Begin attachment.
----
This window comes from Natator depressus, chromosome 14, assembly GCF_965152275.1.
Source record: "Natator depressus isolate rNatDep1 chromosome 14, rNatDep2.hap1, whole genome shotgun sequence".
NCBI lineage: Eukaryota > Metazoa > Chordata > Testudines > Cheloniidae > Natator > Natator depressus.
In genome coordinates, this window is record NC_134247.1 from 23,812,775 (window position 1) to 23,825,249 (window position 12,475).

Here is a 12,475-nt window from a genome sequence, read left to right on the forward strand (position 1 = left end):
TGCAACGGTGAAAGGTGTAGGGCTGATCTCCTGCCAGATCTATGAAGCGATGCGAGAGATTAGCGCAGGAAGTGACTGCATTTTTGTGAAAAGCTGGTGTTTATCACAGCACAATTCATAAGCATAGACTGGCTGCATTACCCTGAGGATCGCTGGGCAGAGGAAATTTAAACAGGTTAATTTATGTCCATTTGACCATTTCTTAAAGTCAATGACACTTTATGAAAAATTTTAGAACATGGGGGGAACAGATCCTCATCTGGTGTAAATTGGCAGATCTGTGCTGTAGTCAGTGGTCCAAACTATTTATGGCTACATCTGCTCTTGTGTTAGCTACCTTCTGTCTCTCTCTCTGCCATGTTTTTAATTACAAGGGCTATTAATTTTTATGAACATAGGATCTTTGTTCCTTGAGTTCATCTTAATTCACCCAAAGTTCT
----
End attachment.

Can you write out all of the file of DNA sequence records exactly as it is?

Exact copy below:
This window comes from Natator depressus, chromosome 14, assembly GCF_965152275.1.
Source record: "Natator depressus isolate rNatDep1 chromosome 14, rNatDep2.hap1, whole genome shotgun sequence".
NCBI lineage: Eukaryota > Metazoa > Chordata > Testudines > Cheloniidae > Natator > Natator depressus.
In genome coordinates, this window is record NC_134247.1 from 23,812,775 (window position 1) to 23,825,249 (window position 12,475).

Here is a 12,475-nt window from a genome sequence, read left to right on the forward strand (position 1 = left end):
TGCAACGGTGAAAGGTGTAGGGCTGATCTCCTGCCAGATCTATGAAGCGATGCGAGAGATTAGCGCAGGAAGTGACTGCATTTTTGTGAAAAGCTGGTGTTTATCACAGCACAATTCATAAGCATAGACTGGCTGCATTACCCTGAGGATCGCTGGGCAGAGGAAATTTAAACAGGTTAATTTATGTCCATTTGACCATTTCTTAAAGTCAATGACACTTTATGAAAAATTTTAGAACATGGGGGGAACAGATCCTCATCTGGTGTAAATTGGCAGATCTGTGCTGTAGTCAGTGGTCCAAACTATTTATGGCTACATCTGCTCTTGTGTTAGCTACCTTCTGTCTCTCTCTCTGCCATGTTTTTAATTACAAGGGCTATTAATTTTTATGAACATAGGATCTTTGTTCCTTGAGTTCATCTTAATTCACCCAAAGTTCT